In 1964, six teenagers from New Jersey run off to see The Beatles perform on The Ed Sullivan Show (1948) in the hope of meeting their idols. However, they don't have tickets. Along the way, they learn new things about friendship and growing up.
Used car salesman Rudy Russo (Kurt Russell) needs money to run for State Senate, so he approaches his boss Luke (Jack Warden). Luke agrees to front him the $10,000 he needs, but then encounters an "accident" orchestrated by his brother Roy also played by Warden, who runs the car lot across the street. Roy is hoping to claim title to his brother's property because Roy's paying off the mayor to put the new interstate through the area. After Luke disappears, it's all out war between the competing car shops, and no nasty trick is off limits as Rudy and his gang fight to keep Roy from taking Luke's property. Then Luke's daughter shows up.Written by
Ed Sutton <firstname.lastname@example.org>
In the scene where Roy L. Fuchs (Jack Warden) walks up to Rudy Russo (Kurt Russell) and Jeff (Gerrit Graham) as they are finishing shoveling dirt over the spot where they buried Luke, Graham didn't have any lines and kept pestering Robert Zemeckis and Bob Gale for lines. Finally, he just decides to repeat whatever Russell said to Warden. Apparently, Warden was unaware of what Graham was doing, thus his line "What're you? A fuckin' parrot?". It was Warden's genuine annoyance at Graham, which worked so well in the scene that it was included in the final cut. See more »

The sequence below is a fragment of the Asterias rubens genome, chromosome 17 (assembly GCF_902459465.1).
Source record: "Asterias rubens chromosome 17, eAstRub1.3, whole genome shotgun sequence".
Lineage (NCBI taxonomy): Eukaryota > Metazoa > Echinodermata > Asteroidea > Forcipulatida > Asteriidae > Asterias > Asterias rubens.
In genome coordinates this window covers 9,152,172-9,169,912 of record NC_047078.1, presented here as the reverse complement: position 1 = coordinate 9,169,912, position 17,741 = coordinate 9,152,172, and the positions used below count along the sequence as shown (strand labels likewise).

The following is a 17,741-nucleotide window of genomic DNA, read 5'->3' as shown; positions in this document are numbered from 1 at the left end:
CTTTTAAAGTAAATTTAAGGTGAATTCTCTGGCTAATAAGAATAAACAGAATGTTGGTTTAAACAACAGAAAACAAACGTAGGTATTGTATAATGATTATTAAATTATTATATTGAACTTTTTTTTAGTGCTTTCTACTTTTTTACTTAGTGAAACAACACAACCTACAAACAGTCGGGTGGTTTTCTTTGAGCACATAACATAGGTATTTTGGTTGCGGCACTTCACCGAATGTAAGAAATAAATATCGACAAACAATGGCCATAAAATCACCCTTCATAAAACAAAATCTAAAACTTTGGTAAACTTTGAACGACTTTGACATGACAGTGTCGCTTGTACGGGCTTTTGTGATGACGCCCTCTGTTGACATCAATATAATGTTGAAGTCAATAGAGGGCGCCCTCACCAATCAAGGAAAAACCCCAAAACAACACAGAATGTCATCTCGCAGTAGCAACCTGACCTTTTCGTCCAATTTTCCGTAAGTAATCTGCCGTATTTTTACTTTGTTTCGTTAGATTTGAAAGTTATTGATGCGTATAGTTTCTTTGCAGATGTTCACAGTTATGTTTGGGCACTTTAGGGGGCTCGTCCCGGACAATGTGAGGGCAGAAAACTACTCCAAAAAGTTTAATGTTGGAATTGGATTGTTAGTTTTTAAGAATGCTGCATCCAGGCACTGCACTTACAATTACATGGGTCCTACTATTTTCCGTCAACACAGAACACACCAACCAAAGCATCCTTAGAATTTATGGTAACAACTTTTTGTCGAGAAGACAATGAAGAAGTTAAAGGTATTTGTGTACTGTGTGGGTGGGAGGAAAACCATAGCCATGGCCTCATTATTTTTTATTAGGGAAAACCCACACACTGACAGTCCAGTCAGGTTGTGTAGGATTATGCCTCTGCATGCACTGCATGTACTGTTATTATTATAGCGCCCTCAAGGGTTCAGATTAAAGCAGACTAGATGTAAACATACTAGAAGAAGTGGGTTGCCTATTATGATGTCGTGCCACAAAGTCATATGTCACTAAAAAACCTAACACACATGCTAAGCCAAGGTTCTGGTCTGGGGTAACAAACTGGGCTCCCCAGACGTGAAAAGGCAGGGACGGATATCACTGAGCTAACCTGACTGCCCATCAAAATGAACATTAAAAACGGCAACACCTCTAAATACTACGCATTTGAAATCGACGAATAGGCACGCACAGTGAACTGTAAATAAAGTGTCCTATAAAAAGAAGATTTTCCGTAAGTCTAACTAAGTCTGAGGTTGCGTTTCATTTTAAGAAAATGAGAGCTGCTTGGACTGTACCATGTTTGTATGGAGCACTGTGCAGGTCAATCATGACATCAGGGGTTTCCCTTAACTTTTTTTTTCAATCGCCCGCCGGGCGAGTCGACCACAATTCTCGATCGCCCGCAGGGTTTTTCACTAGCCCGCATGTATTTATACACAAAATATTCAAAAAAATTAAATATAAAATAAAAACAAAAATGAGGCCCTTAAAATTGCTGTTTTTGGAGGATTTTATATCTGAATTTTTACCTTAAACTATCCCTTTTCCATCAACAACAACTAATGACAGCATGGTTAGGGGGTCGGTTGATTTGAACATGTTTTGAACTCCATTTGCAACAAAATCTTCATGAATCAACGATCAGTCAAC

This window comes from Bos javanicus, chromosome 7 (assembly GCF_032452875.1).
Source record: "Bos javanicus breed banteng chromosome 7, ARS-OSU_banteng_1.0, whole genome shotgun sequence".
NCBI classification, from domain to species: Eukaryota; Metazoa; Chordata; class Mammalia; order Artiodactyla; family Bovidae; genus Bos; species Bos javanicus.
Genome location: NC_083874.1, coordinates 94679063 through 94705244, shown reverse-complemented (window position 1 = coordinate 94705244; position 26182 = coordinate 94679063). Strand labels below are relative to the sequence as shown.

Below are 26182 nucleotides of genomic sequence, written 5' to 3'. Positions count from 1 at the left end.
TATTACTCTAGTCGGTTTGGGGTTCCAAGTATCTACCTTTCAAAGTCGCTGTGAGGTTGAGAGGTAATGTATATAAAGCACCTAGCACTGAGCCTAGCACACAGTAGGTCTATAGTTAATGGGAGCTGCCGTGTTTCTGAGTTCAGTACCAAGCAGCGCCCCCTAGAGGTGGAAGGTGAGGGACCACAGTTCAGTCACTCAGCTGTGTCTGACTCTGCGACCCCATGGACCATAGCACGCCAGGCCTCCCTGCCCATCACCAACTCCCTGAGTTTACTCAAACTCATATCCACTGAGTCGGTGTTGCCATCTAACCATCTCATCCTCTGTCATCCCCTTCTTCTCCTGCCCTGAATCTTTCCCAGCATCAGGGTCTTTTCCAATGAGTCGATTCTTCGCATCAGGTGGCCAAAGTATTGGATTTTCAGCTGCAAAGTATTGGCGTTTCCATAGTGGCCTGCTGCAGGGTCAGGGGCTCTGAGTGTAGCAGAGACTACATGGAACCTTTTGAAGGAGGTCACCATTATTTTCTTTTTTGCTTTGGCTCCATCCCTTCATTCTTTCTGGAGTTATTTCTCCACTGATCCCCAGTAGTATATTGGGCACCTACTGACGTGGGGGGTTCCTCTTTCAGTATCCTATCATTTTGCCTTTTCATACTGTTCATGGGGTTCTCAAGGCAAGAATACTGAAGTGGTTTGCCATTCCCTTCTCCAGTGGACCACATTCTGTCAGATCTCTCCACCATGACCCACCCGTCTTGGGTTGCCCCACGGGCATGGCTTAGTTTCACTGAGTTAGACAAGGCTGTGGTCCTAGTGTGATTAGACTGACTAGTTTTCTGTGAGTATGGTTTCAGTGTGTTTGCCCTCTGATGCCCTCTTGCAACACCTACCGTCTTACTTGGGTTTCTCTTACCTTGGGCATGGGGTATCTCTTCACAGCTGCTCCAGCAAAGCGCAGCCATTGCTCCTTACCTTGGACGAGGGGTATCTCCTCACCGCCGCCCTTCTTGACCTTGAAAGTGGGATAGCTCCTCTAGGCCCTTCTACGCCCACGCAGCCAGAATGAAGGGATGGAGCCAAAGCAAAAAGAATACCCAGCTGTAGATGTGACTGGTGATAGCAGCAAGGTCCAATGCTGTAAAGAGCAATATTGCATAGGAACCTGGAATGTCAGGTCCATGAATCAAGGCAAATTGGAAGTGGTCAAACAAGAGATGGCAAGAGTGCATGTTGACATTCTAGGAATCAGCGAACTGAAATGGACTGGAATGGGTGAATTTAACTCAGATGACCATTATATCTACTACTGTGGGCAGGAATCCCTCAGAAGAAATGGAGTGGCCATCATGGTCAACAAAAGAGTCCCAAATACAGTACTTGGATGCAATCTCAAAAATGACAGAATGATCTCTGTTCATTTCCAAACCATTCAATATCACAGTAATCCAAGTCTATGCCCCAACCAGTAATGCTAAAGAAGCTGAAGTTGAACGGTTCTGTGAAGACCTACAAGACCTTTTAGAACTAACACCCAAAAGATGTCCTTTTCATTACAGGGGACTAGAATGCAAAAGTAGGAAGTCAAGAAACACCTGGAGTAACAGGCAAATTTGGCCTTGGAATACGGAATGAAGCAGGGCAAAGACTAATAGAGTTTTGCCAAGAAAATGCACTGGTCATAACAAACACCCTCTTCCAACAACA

When Mickey is destroying the '57 Chevy during the test drive with Luke, Luke rips the Castrol GTX patch off Mickey's outer Castrol jacket, revealing the New Deal patch beneath. Yet the New Deal patch is never ripped off the inner jacket. Later, when dying, Luke drops the patch he ripped off which shows it to be a New Deal patch, leading Rudy to believe Luke's death was Roy's doing. The patch Luke ripped off was a Castrol GTX patch, not a New Deal patch. Where did the New Deal patch come from? See more »
The film's closing credits state: "The producers wish to thank the governor, people and motion picture office of the State of Arizona for their cooperation in the production of this motion picture." See more »
CBS edited 7 minutes from this film for its 1985 network television premiere. See more »
One of the funniest movies ever made. I remember watching it on video in the early '80s and expected something really bad (from the cover on the video cassette). There was a movie released around the same time called GAS, which was awful, awful, awful. I saw Used Cars after GAS and expected the worst. And Used Cars is STILL as funny as ever. Perhaps even funnier now (and interesting to note that Kurt Russell really displays great comic timing in this, and it is director Robert Zemeckis' only R-rated film). Zemeckis was one naughty school boy with this film, and those expecting something along the order of Forrest Gump, Back to the Future or Castaway will be in for a surprise! If you're a fan, get the DVD - the commentary with Russell and Zemeckis and screenwriter Bob Gale is priceless. I think they were drinking a little when they did the commentary. It is one of the most entertaining commentaries I have heard.
A classic in bad taste, in the best Mel Brooks and Farrelly Brothers fashion--and 50 bucks never killed anyone!
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